Here's a sample from the first article in the series, "Letting the Joneses Win."
Even during difficult financial times, we still have so much in the United States that we don't fully recognize or appreciate a lot of it. And as I watch those around me extend themselves in order to get more, I can't help but think that the intoxicating push to accept all of this as "normal" hugely affects each of us in some way.Today's topic (and ever so dear to my heart) is about communication (or lack of it) in our culture: Talkin' in the USA. Next week Ms. Whitmore will talk about our culture's celebrity obsession.
Actually, there's a little game of sorts you can use to test this theory. Try it with a group of kids. If you don't have access to children, try it with a group of adults who act like children. It might measure, on some level, how much the pressure to amass possessions and be fulfilled through them has influenced our society:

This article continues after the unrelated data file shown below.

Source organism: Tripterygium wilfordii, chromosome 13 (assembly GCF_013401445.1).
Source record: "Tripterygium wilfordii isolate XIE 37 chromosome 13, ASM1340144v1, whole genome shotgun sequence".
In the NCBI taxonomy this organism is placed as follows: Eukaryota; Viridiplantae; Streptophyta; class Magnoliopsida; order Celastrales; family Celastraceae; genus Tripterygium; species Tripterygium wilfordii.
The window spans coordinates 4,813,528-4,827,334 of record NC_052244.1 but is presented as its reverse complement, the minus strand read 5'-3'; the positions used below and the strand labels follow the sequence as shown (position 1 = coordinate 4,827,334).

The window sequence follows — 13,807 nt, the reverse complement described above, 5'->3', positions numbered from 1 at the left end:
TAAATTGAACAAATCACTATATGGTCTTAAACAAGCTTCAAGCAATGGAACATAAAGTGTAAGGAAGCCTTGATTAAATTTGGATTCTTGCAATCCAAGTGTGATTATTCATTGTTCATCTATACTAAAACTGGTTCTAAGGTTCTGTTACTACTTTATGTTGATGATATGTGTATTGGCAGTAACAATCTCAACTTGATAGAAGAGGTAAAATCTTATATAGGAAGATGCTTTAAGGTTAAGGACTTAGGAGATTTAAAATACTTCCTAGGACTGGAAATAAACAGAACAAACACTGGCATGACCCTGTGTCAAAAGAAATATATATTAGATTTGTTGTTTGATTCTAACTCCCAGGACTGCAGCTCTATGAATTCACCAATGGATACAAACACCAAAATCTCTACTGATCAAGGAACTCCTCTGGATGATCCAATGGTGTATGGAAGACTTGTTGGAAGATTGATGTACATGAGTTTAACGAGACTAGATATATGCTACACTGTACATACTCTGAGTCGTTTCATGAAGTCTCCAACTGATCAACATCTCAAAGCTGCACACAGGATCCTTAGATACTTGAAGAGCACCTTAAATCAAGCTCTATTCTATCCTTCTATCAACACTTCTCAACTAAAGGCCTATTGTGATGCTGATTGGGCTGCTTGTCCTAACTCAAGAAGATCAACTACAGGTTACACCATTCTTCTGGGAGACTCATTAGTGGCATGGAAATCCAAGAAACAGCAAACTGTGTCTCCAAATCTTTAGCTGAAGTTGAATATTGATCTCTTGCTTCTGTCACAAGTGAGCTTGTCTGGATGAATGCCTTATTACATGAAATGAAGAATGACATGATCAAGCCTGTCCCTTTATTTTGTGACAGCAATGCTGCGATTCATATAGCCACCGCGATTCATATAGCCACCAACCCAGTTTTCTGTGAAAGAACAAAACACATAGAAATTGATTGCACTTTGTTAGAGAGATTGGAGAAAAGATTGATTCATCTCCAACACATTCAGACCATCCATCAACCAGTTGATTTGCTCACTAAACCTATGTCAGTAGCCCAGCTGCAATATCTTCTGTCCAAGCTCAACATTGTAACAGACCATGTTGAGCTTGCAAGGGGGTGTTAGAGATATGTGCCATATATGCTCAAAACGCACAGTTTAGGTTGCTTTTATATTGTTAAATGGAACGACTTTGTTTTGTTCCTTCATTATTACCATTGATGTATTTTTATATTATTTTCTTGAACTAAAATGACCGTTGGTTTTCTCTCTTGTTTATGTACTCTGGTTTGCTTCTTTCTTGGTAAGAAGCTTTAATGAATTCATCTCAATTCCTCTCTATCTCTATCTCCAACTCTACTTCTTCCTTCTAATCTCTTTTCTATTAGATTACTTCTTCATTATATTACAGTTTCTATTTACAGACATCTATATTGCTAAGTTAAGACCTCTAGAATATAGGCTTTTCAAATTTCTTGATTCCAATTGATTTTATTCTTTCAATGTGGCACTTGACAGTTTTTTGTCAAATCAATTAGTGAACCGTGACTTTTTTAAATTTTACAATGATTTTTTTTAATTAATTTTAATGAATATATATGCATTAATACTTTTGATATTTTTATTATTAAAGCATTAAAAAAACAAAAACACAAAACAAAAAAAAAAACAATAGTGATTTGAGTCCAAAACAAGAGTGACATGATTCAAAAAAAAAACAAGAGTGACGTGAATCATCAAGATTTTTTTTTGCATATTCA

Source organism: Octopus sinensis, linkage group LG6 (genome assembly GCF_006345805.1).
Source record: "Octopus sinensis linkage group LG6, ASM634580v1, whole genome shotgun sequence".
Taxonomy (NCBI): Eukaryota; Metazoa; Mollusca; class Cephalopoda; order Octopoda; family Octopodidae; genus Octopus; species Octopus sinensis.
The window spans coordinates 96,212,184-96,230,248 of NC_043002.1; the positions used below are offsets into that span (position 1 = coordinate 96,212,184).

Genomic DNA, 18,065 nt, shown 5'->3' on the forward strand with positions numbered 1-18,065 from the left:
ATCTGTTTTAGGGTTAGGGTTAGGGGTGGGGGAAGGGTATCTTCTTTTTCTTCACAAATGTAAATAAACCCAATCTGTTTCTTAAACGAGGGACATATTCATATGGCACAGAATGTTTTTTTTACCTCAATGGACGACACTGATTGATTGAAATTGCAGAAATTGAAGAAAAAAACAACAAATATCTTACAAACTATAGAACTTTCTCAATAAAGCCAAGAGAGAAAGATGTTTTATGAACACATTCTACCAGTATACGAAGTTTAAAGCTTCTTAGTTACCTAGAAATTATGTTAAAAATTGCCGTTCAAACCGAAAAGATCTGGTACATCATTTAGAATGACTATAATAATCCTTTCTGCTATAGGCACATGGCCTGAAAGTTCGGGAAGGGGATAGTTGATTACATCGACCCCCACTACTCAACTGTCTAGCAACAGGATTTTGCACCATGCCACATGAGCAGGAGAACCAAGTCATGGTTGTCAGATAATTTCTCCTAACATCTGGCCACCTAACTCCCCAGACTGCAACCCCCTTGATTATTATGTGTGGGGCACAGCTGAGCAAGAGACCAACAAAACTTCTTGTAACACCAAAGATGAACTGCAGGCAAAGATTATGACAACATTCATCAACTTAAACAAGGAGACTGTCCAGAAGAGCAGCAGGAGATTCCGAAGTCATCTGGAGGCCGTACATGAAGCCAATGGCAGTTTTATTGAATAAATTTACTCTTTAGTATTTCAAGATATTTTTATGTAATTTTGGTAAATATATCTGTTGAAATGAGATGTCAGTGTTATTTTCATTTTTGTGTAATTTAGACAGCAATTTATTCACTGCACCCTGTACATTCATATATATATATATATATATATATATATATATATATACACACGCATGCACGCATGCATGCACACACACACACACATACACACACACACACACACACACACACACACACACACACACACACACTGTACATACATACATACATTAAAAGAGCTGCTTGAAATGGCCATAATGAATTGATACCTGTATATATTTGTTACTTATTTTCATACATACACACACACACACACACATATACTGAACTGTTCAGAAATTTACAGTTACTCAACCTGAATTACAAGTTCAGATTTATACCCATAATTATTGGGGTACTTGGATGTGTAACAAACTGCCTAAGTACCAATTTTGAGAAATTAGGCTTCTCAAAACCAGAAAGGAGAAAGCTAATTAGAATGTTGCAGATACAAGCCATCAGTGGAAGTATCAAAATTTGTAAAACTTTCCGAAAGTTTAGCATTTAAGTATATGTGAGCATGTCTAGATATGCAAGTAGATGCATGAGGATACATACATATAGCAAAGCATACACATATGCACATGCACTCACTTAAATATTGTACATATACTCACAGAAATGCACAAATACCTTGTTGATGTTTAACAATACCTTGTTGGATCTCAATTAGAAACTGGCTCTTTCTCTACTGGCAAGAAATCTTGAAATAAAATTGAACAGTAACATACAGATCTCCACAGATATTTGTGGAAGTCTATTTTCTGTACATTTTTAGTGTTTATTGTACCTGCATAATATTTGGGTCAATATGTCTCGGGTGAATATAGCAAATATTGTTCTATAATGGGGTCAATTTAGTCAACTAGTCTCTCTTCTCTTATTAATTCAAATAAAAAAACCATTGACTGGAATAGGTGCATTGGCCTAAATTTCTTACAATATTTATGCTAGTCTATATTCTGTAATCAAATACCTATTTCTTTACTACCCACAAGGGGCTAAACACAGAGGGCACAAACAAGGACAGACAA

First, find an empty glass bottle and a stick. Next, place the bottle on an empty stretch of dirt—if you can find one wedged in between all the concrete. Invite the group to roll the bottle around with the stick, pass it with their feet or run around with it for a few minutes. Then observe their responses.
Will they invent new games with their bottle and stick? Smile with delight? Giggle with glee?
I predict not.
But in parts of the Third World with few resources and even less income, I have watched boys play with Coca-Cola bottles for an entire hour. And they didn't feel at all deprived. Resourceful to the core, they could have fun and be creative with lots of things we wouldn't even consider in the West.
Why? Possibly because American advertising had never told them that a bottle is boring.
These articles (and many others from Plugged In) have made for some great conversation around the Raising Five dinner table. I'm sad to say a few of my kids would have been bored with the Coca Cola bottle (One child, who shall remain nameless, said, "A whole HOUR?? You're kidding, right?"). See why we think all kids need a third-world experience before they leave home??
On the bright side, I will say they might have tried to recycle it.
We're a work in progress here...
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